Tu Quoque Argument Advanced as a Primer for the Presuppositionalist Response to Evidentialist Critiques of Method

Arguments which cut both ways are not always self-refuting, but are significantly weakened by their hypocritical nature. The activities of traditional non-presuppositionalist apologists almost always fall prey to the same objections the proponents of the traditional method advance in their critiques of presuppositionalism.

Just today I heard a professional apologist and philosopher argue that the Transcendental Argument for God, an argument utilized within the presuppositional method of apologetics, may more or less be dismissed because an unbeliever might quite easily claim that logic is something other than what the presuppositionalist needs to portray logic as in order to make his …

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User Error and Insufficient Requirements

In a conversation earlier today, the objection was made that God's Word lacked sufficient clarity, since men were always arguing over what it meant. Second, the objection was made that if Scripture was sufficiently clear, we would not need teachers in order to properly understand it. Read more

The Problem of Religion (Part 2): Hume and Freud

David Hume

Hume is similar to Nietzsche in that he attacks philosophical norms, but what is pertinent to this article is that he likewise attacks religion. Hume finds many philosophical worries with religion. One of these worries is with the inadequacies of supposed proofs such as arguments from experience and miracles, which are at the core of many religions.

Hume presents a proof for the existence of God from experience through the character Cleanthes. This is the popular argument from design, which contends that since there is in the universe design and order there must also be a designer. After …

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The Problem of Religion (Part 1): Introduction, Descartes, and Nietzsche

Introduction

From within the Non-Christian worldview it may be rather easily seen that the term “religion” is extremely difficult, if not impossible, to define. This is no doubt due to the subjective nature of the term once it is divorced from the Christian worldview. A number of thinkers will be discussed in this series in order to show the great difficulty of even involving oneself with philosophy of religion without a solid foundation to work from. People tend to cast upon the term their own ideas and experiences of a particular religion or philosophical categories they think pertain to religion. …

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The Problem of Evil – Part 4

Two Considerations for a Solution

There are two considerations when offering a solution to the Problem of Evil from a Presuppositional standpoint. In order to look at the first, let’s reconsider the formalized statement of the problem:

a) God is all powerful
b) God is all loving
c) God knows that evil exists
d) Evil does exist
e) Therefore, God does not exist

Notice that this takes the form of a deductive argument, meaning that the conclusion “God does not exist” follows with necessity just as long as every one of the premises is true, and just as long as …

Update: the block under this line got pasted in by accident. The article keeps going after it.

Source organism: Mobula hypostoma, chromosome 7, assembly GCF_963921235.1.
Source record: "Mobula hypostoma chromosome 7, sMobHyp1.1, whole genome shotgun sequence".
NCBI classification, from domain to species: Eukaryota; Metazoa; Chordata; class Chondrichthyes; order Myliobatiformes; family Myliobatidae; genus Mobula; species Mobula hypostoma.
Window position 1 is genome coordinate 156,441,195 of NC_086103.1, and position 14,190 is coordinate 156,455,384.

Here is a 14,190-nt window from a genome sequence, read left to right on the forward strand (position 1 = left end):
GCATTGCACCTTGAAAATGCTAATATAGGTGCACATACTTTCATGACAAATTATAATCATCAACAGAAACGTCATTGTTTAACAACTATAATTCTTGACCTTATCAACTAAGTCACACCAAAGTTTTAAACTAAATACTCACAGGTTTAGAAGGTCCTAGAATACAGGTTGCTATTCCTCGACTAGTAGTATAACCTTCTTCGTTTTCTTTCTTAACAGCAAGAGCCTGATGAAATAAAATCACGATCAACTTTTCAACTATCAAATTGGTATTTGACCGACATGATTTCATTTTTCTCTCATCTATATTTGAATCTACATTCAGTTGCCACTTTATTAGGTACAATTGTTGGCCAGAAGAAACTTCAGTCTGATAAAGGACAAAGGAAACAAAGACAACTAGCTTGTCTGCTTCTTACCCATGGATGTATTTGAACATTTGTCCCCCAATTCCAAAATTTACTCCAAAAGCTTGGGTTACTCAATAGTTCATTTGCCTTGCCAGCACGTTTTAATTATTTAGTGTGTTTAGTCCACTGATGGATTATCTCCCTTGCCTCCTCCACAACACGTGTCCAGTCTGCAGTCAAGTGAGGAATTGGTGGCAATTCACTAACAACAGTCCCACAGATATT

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More on the Free Will Defense

The article below on the Free Will Defense to the Problem of Evil has generated some interesting comments. Here is one that caught my attention:

Perhaps in heaven God’s immediate presence naturally produces the desire to remain as such, which consistently trumps any potential desire to sin.

I don’t think it is God’s presence so much as it is the fact that we have been changed from the inside out.

Chapter 9 of the Westminster Confession of Faith states the following:

Chapter IX

Of Free Will

I. God has endued the will of man with that natural liberty, that is …

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The Problem of Evil – Part 3

The Common Solution

Given the fact that the Problem of Evil has been around for centuries, it should be no surprise that Christians have come up with (what they believe to be) solutions to the problem. And although many different approaches to solving this have been attempted, one approach in particular stands out as the most common. This is typically termed the Free Will Defense.

As the name implies, the Free Will Defense starts with the assumption that people have free will, and therefore have the ability to choose to do either good or evil. According to this view, …

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The Problem of Evil – Part 2

The Argument Formalized

Sometimes it is useful to formalize an argument in order to work through it. The argument we have presented already can easily be placed in such a form as follows:

a) God is all powerful
b) God is all loving
c) God knows that evil exists
d) Evil does exist
e) Therefore, God does not exist

What we can see here is that the first three premises seem to describe a being that knows evil exists, wants it to go away, and is able to make it disappear. Therefore, the introduction of the fourth premise, that evil …

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The Problem of Evil – Part 1

The Problem of Evil

One of the most common complaints against Christianity is the Problem of Evil. This particular complaint has plagued Christian apologists for literally thousands of years. For as long as evil has existed in the world, mankind has questioned why a God who is seemingly able to rid the world of such pain and suffering, does not choose to do so.

It was the18th Century Scottish philosopher David Hume who popularized the Problem of Evil to the world as “proof” that God does not exist; at least the Christian God of the Bible. But even if …

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